BEIJING — Chinese telecommunications equipment supplier ZTE Corp. has fired back against its rival Huawei Technologies by filing its own patent infringement lawsuit against the company.
The legal action comes just one day after Huawei launched lawsuits in Europe against ZTE. Huawei’s lawsuits accuse ZTE of infringing on a series of patents relating to Huawei’s mobile broadband data cards, along with the company’s higher-speed fourth-generation LTE (Long Term Evolution) technologies.
ZTE’s lawsuit, filed in China on Friday, alleges Huawei has infringed on patents dealing with ZTE’s own fourth-generation LTE technologies. The company is asking Huawei to cease the violation and to pay compensation. ZTE will also take legal action outside China, it said.
Huawei and ZTE supply mobile operators around the world with telecommunications equipment. In Canada, Huawei is a network supplier to Telus Corp, and BCE Inc.’s Bell Mobility, while ZTE is behind Public Mobile’s network. Huawei’s plug-in USB modems for laptops can be found at Telus, Mobilicity and Wind Mobile. Wind also carries several Huawei handsets. Public Mobile’s handset lineup includes one ZTE phone.
ZTE was also targeted in a lawsuit earlier this month by another competitor. Ericsson has filed lawsuits in the U.K., Italy and Germany alleging that ZTE infringed on patents relating to several handset models. ZTE responded by filing its own patent lawsuit against Ericsson, accusing the company of infringing on patents involving telecommunications technologies.
Huawei could not be reached for immediate comment. The company said part of the objective with its own lawsuits was to “resolve this dispute through negotiation so that our technology is used in a lawful manner,” according to a statement
Huawei is also investigating other countries to see if ZTE has infringed any another patents and trademarks. ZTE has yet to initiate talks with Huawei, Song said.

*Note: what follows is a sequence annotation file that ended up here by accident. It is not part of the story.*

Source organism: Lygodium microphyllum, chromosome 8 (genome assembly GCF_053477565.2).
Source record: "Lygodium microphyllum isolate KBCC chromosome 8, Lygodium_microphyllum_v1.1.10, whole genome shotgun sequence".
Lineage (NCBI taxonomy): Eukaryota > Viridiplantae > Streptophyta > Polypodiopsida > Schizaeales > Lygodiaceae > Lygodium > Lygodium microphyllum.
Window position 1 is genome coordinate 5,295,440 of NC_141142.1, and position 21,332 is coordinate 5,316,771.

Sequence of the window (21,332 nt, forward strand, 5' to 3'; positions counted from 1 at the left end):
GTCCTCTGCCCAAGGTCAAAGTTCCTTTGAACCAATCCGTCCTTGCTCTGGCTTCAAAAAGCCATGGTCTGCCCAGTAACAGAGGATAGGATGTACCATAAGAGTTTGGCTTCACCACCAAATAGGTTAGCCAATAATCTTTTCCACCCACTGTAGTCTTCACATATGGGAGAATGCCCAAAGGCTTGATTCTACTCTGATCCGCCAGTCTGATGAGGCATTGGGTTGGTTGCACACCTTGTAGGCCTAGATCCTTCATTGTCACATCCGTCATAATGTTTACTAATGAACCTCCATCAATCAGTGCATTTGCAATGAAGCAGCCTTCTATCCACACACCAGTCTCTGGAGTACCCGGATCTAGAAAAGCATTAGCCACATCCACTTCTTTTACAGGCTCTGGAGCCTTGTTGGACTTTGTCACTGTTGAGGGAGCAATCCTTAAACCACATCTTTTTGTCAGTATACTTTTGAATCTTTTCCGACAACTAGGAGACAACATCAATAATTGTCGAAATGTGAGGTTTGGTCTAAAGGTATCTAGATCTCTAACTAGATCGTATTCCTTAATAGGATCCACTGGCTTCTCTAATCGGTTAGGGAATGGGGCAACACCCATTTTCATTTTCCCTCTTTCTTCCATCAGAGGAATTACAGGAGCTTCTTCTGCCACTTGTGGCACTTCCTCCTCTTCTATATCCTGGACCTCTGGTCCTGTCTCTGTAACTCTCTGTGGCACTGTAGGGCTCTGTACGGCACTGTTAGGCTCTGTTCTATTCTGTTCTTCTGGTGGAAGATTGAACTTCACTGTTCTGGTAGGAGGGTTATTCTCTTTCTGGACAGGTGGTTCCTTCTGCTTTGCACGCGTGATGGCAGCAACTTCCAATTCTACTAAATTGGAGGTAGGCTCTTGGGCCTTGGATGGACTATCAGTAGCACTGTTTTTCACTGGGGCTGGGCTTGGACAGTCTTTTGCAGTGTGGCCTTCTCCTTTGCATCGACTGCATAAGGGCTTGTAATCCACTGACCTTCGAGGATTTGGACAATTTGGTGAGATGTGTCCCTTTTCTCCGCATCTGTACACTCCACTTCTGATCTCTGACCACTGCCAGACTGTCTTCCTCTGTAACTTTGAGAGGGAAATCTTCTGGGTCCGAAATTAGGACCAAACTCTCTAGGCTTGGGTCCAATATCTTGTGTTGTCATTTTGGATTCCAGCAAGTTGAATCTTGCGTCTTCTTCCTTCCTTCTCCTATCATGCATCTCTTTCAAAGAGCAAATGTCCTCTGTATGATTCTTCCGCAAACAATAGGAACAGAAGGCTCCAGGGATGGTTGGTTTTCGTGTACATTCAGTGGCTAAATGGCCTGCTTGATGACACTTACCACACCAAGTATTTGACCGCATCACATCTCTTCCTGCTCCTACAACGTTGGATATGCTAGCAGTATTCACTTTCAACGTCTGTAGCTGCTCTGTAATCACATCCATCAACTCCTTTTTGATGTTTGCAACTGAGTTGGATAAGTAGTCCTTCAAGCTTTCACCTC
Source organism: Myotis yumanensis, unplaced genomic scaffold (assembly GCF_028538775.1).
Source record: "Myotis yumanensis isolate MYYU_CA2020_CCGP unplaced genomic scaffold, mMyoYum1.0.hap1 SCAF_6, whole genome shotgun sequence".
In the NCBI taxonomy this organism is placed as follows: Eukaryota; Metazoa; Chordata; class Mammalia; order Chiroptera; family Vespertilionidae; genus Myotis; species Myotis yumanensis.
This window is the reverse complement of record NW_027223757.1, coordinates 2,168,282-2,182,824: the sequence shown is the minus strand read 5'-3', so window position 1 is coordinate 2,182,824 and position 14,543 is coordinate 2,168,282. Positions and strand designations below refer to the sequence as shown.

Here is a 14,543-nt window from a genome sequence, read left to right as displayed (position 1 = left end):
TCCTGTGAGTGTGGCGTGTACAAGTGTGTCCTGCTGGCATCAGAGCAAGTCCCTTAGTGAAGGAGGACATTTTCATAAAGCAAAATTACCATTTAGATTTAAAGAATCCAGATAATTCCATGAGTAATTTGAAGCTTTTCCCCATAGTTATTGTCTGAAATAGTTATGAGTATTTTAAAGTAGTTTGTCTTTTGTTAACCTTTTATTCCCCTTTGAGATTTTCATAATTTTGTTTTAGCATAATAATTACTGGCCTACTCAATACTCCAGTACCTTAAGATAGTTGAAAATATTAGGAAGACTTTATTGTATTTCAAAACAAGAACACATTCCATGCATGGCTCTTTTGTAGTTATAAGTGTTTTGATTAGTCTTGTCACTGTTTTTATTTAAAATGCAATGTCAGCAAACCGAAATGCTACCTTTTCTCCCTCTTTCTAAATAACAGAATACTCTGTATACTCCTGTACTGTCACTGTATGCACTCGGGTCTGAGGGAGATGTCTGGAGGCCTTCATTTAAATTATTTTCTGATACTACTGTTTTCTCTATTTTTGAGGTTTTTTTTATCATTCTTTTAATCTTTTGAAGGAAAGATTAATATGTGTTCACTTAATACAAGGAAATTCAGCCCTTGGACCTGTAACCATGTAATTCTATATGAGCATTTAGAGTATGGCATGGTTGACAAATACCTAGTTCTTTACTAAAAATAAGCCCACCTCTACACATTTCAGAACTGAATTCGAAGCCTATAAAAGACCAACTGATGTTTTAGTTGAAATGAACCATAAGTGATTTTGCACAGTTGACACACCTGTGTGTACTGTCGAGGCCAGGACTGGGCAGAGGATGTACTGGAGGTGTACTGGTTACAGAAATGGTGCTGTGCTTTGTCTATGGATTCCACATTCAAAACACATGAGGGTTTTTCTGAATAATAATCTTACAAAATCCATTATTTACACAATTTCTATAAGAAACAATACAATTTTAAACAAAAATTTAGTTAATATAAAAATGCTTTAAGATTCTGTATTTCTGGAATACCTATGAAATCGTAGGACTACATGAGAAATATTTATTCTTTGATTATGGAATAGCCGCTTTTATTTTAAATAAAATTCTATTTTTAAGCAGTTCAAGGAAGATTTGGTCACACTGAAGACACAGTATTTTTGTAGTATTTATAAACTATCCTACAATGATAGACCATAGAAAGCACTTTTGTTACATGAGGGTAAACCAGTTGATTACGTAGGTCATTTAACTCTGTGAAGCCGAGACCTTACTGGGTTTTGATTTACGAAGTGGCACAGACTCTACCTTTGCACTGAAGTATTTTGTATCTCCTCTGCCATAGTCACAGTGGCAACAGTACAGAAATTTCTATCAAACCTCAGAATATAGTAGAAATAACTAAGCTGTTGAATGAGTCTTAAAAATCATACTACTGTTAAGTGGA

ZTE’s initial response was to say it was “astonished” that Huawei has taken legal action, and rejected the accusations of patent and trademark infringement.
“ZTE is always willing to negotiate on issues in good faith, but will definitely take vigorous legal action in situations like this to protect its interests and those of its customers worldwide,” the company said in a statement.
Both Huawei and ZTE are based in the Chinese city of Shenzhen, and are producers of telecommunications network equipment, handsets and tablets. Both companies earn most of their revenues overseas. In the case of Huawei, about two-thirds of sales revenue came outside of China, whereas for ZTE it was just over 54 percent.
In 2010, Huawei’s sales revenues reached 185.2 billion yuan (US$28.5 billion). ZTE’s revenues reached 70.3 billion yuan ($10.8 billion).
Europe represents a big market for the two companies as countries in the region move to upgrade their existing mobile networks to the faster fourth generation LTE technology. Both Huawei and ZTE, along with rivals like Nokia Siemens Networks and Ericsson, are all competing to offer this technology to telecommunication operators worldwide.
Data cards, which allow laptops to connect to cellular networks, are a major product of both companies. Huawei alleges in its lawsuit that the patented design for its E180 datacard is being used by ZTE.
Matt Walker, an analyst with research firm Ovum, said of the lawsuits, “As an outsider, it is not possible to know who is in the ‘right’ here. These disputes are rarely black and white, even to objective insiders.”
Courts are more often being asked to step in and arbitrate intellectual property disputes in the telecommunication industry, he added. “Hopefully this will be resolved quickly, as nobody but lawyers benefits from a long, drawn out process.”
ZTE is also involved in a legal battle with Ericsson, which filed a lawsuit in the U.K., Italy and Germany earlier this month against the Chinese company. for patent infringement relating to several handset models. ZTE then filed its own patent infringement lawsuit against Ericsson in China involving network technology.
(With files from Howard Solomon, Network World Canada)